While only 4% of companies approached by INEI in the aforementioned poll admitted to employing government support towards funding innovative activities, it may be worth looking at their awareness and usage of public policy instruments in this area. Between 2012 and 2014, 50.8% of companies polled by INEI said that they were aware of public policies supporting innovation in Peru. Government support programmes employing subsidies, such as Innóvate Perú and FIDECOM-FINCYT, stood out among the fray as the most well known (51.8%), followed by CITES technological services (34.6%), export promotion programmes (31.8%), the R&D tax incentive (27.1%), entrepreneurship programmes (17.1%), FONDECYT (15.2%), technical assistance programmes supporting technology absorption and business management (13.6%), and others (3.8%).
Among those aware of such instruments, 24.9% had applied for government support, the majority of which (46.9%) were for public programmes employing subsidies, followed by export promotion programmes (26.5%). Ultimately, 81.4% of those that applied for government support were successful in their applications. Conversely, of those that did not apply for government support (75.1%), 61% declared that the available instruments did not meet their needs, while 39.2% cited bureaucratic difficulties as the reason for not applying. It therefore appears that existing instruments leave a significant range of unfulfilled needs.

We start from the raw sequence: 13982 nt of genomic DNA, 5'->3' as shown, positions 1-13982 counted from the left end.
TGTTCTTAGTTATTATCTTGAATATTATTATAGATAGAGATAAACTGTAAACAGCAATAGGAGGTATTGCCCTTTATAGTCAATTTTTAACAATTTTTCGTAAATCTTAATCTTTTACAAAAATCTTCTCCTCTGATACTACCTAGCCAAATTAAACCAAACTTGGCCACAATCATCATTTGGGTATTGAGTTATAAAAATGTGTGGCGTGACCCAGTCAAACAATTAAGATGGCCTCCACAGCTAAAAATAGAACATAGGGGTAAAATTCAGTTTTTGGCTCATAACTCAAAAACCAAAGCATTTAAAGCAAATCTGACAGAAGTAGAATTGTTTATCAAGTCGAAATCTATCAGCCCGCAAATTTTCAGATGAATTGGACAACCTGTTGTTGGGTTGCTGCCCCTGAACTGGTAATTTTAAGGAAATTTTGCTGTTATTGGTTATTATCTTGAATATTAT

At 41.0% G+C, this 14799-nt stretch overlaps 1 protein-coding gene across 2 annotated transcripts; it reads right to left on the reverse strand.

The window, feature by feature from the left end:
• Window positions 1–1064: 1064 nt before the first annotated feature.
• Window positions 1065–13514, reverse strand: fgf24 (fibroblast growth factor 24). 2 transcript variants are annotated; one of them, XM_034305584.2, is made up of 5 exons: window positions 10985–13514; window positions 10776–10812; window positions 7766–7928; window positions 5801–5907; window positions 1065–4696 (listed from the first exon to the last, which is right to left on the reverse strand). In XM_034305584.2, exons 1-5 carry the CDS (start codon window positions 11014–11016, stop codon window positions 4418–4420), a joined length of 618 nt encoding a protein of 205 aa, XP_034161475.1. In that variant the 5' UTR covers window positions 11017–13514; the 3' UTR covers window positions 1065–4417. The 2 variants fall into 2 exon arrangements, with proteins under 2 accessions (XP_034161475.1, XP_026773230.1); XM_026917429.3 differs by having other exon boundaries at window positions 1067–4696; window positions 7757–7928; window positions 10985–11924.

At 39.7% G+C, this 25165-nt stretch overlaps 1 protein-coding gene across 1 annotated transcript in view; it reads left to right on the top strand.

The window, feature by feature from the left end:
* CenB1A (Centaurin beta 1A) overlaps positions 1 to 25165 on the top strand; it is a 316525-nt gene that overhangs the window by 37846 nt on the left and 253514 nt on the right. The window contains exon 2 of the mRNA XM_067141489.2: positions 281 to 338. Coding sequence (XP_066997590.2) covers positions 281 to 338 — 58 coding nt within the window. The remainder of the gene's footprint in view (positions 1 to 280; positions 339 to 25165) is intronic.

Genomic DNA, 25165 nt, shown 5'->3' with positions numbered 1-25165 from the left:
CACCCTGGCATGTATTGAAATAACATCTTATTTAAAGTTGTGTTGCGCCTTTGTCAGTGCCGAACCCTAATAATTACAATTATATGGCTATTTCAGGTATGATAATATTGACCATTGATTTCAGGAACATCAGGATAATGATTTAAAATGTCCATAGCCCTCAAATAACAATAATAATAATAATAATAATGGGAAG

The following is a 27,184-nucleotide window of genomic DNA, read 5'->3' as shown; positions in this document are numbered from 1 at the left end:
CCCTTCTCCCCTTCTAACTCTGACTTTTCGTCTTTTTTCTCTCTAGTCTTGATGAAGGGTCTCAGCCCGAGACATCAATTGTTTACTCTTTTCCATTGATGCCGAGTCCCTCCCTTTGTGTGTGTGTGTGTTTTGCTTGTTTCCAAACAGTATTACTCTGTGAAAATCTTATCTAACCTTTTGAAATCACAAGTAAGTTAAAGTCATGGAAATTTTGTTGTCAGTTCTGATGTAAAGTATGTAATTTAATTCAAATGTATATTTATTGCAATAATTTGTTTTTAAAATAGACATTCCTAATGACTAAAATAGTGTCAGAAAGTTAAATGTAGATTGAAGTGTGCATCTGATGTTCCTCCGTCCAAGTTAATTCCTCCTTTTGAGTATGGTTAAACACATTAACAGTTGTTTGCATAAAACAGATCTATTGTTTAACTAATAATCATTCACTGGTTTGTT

There are specific areas where investment in innovation may develop Peru’s comparative advantages, as seen in the recent case of the World Bank’s support to fishery and aquafarming.
“There are still many niche sectors in Peru that could thrive with investment in R&D and innovation,” Suaznábar told OBG. “In areas like climate change, bioeconomics or biodiversity Peru could create value based on its vast natural resources.”
Peru’s exposure to international markets may work as a positive push factor in this regard. In other words, increased global competition may drive exporting Peruvian companies to innovate, so as to improve their competitiveness, diversify their destination markets and ensure the continued sustainability of their businesses.